Five Fiction Reviews: Dimock, Saer, Murong, Lispector, Mellis

I reviewed five fiction titles for the latest (and sadly, the last) issue of Harp & Altar: NONE OF THIS IS REAL by Miranda Mellis; A BREATH OF LIFE by Clarice Lispector; LEAVE ME ALONE by Murong Xuecun; SCARS by Juan José Saer; and GEORGE ANDERSON by Peter Dimock.

“None of This Is Real… manages to speak precisely to that helplessness and guilt permeating the simultaneity of the climate-changed, apocalypse-always zeitgeist and the rapturous technowonderful singularity as advertised on your hand-holding device.”

Read the reviews here.


This great issue of Harp & Altar also has: poetry and fiction by Tom Andes, Jessica Baran, Leopoldine Core, Ian Dreiblatt, Matthew Klane, Linnea Ogden, Jennifer Pilch, Michael Rerick, Jason Snyder, Donna Stonecipher, Sally Van Doren, and Tom Whalen; Jesse Lichtenstein on The Arcadia Project; Bianca Stone on Farrah Field; Michael Newton’s gallery reviews; and art by Adam Stolorow.

Harp & Altar #6 now available!


Harp & Altar announces the release of its sixth issue

It was a nice two-syllable name. Hart Crane. Even one. He was the son of a candy-maker, the one who invented life-savers. Hart Crane drowned, so that was pretty strange. I read everything he wrote which was only White Buildings and The Bridge which I found a little impossible. And then the fat biography and his letters. I had never read anyone’s letters before. I was 27. It was good being a journalist or whatever I was now because I could do all the reading that was too much in college because now I was getting paid to know. I could see in my reading that Hart was trying to write the great long American poem and I think it was beyond him. Not because he wasn’t great, but the long poem idea seems a little stretched thin and who needs it, really. But Hart kept finding patrons and getting grants. He was like a comic ingenue. He winds up completely isolated on an tropical island in a hurricane or else getting thrown out of Mexico on his Guggenheim he was such a drunk. Meanwhile, writing writing the bridge. Why has no one ever made this film. He was a very familiar man. I felt I knew him. A prematurely white-haired fag, shy-faced and handsome. Wearing one of those Russian sailor shirts he was always leaning against a tree or posing in a group, distractedly touching his own face. He seemed to be gazing into another world. My father looked that way in our family pictures. I figured it meant you were gay. There’s one of me when I was thirteen sitting with all of my friends and I was doing it. Looking right through the camera, back at myself but pleased. Usually the other people in the picture seem to be actually in the world. They’re stopping the balloon from floating off.
-Eileen Myles, from “hart!”

Also: poetry by Kate Greenstreet, Jennifer Hayashida, Karla Kelsey, Justin Marks, Patrick Morrissey, Rob Schlegel, and Andrei Sen-Senkov, translated by Zachary Schomburg; prose by Roberta Allen, Stephen-Paul Martin, Joanna Ruocco, and David Wirthlin; Jared White on Brandon Shimoda and Michael Zeiss on Kafka; an excerpt from Lisa Jarnot’s biography of Robert Duncan; and Michael Newton’s gallery reviews.

harp & altar #5 now up!


harp & altar #5 has new poetry, fiction, and essays for your recurrent, sweet, sad days… including new fiction from joshua cohen, evelyn hampton, lily hoang, peter markus, bryson newhart and some re(-dis)covered robert walser translations. also: poetry by stephanie anderson, jessica baron, julia cohen, claire donato, elizabeth sanger, peter jay shippy, and g.c. waldrep; patrick morrissey on john taggart and matthew henriksen on anywhere; michael newton’s gallery reviews; and artwork by a.l. steiner + robbinschilds…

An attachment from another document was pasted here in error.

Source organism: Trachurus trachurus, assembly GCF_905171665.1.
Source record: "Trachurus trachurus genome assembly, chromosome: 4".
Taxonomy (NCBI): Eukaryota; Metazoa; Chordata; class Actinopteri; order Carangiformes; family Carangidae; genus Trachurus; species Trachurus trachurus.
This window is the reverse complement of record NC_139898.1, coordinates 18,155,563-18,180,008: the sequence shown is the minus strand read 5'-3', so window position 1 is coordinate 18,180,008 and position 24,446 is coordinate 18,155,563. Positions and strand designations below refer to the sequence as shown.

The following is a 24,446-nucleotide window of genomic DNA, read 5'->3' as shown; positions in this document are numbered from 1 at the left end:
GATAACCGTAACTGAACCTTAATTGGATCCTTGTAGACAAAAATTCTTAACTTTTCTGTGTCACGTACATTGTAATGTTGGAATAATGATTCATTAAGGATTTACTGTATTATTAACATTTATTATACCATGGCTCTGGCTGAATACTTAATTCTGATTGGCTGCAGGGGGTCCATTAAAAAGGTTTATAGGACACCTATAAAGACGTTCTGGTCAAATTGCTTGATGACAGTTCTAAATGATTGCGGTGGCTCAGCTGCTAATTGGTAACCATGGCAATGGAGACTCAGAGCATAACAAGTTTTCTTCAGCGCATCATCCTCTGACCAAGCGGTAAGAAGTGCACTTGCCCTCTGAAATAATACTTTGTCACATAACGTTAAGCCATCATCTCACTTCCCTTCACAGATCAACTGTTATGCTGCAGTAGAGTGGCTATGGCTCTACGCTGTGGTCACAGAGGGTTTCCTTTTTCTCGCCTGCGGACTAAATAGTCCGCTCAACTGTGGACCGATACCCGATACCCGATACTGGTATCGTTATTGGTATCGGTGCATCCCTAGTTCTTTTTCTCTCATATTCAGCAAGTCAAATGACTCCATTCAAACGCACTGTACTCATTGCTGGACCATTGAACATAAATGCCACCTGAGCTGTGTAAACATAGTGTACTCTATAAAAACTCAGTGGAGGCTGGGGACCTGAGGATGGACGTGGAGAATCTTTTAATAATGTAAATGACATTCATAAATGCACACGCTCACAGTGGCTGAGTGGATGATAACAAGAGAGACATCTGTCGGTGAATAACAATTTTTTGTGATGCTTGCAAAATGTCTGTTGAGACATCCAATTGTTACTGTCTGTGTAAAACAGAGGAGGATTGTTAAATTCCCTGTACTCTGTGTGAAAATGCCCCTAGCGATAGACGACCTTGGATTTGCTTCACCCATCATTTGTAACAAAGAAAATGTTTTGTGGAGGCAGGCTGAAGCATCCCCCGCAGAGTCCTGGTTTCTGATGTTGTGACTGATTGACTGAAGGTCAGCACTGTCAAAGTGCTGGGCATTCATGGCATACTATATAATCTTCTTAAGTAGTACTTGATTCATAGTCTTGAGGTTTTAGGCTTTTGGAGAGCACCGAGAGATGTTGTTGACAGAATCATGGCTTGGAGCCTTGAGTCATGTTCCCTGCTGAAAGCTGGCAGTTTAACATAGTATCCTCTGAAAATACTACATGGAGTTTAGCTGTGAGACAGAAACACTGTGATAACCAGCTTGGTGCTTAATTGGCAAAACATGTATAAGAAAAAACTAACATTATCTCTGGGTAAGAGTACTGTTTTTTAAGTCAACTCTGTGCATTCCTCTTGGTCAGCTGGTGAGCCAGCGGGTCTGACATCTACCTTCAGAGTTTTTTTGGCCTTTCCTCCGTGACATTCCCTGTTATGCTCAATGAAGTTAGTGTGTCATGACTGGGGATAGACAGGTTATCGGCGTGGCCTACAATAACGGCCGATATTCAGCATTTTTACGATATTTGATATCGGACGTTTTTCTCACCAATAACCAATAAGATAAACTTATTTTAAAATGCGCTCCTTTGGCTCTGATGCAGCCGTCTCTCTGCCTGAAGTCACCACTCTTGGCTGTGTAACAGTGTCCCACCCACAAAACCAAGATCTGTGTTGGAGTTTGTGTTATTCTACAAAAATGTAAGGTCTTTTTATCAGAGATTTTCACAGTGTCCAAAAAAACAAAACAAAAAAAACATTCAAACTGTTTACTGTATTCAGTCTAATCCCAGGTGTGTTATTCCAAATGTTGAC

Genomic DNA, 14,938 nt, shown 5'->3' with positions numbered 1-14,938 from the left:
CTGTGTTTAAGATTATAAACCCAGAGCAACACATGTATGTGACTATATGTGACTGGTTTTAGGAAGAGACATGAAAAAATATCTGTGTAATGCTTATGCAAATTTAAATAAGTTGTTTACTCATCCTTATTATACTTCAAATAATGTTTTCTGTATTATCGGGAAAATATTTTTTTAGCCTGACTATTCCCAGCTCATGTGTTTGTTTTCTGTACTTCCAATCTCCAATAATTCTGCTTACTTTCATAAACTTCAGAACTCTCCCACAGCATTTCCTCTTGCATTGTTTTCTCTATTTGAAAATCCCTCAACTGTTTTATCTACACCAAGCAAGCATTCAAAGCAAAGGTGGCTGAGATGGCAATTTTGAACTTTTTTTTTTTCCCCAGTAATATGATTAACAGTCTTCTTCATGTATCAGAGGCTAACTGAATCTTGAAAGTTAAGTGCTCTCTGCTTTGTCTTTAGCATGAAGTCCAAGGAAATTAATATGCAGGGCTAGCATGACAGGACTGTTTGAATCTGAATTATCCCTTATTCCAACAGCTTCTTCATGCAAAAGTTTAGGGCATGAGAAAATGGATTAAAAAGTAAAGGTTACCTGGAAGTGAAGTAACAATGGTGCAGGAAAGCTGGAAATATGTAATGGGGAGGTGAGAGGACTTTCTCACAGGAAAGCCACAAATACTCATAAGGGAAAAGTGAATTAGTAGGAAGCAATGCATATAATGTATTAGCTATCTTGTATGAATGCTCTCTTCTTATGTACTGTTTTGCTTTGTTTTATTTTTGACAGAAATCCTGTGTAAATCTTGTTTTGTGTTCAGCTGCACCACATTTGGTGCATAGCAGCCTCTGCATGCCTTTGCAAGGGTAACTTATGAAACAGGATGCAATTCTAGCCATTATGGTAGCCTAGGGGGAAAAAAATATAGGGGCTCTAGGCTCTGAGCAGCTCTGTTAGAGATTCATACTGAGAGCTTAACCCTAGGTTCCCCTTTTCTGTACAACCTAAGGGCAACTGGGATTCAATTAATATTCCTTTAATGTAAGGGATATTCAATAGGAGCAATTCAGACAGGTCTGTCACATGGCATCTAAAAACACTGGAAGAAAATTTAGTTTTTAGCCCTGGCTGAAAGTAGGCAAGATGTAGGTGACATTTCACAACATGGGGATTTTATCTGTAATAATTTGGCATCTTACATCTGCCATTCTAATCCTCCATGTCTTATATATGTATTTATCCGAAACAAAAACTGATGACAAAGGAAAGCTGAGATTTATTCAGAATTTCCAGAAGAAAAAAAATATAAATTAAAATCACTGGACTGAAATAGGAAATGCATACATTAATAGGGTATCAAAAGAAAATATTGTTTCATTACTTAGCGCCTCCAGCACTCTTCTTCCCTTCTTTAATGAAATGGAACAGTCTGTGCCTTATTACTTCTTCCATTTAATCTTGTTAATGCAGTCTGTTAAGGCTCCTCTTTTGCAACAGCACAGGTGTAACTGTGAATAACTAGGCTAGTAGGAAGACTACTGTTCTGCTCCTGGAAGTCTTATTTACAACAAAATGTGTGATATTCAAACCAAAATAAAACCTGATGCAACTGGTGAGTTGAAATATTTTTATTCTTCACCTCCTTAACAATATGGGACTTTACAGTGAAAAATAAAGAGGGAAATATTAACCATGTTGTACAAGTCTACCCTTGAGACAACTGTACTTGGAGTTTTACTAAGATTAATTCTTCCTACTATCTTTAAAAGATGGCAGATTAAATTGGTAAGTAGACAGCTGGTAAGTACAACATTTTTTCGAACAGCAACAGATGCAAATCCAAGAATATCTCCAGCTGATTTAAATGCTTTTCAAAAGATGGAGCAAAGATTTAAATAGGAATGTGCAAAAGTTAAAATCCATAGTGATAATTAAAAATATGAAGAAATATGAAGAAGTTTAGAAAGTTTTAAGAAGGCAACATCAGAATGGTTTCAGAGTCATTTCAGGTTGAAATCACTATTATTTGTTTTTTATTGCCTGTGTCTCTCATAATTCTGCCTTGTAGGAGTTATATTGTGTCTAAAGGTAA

Robert Walser
From “Oskar”
He began this strange behavior at a very early age by going his own way and finding such evident pleasure in being alone. In later years he recalled very clearly that nobody had made him aware of such things. All by itself the strange need to be alone and apart had appeared, and was there… Even though it was winter, he would have no heating. He did not want any comforts. Everything around him had to be rough, inhospitable, and miserable. He wanted to bear and endure some thing, and ordered himself to do so. And that, nobody had told him either. All alone he had the idea that it would be good for him to order himself to bear hardship and malice in a friendly and good-hearted manner. He considered himself to be at a kind of upper-level school. He went to university there, as a weird and wild student…

Bryson Newhart
from “Paterfamilias”
After compulsory relocation to Hornville, Misery’s family lived in a skyscraper made of living flesh. The building’s eyes served as windows that were barely transparent, and although it was said that the heavens were out there, no one could see them. The people who lived in the building wore internal helmets injected into their ears by the doorman, who was also a skilled surgeon. On any given day, one was either deaf to the world, or everything was painfully amplified, but it was worth it. The human head was indestructible. When people died, the government shot their heads into the sun…

Evelyn Hampton
From “Discomfort”
While I am talking with him I am also walking, and I’ve lost track of where I am by the time our conversation pauses. Curtains get in the way, obstructing light as clutter obstructs movement. He is not someone I have ever been comfortable with—I can’t recall his name—so I am more aware of my body while I’m walking and intonation while I’m talking than I am when with a familiar person, whose ways of judging me won’t surprise me. It doesn’t help that he’s a back-patter and an arm-grabber, likes to touch while conversing…


(c) 2017 . . . | powered by WordPress with Barecity
  • RSS RSS Feed
  • Atom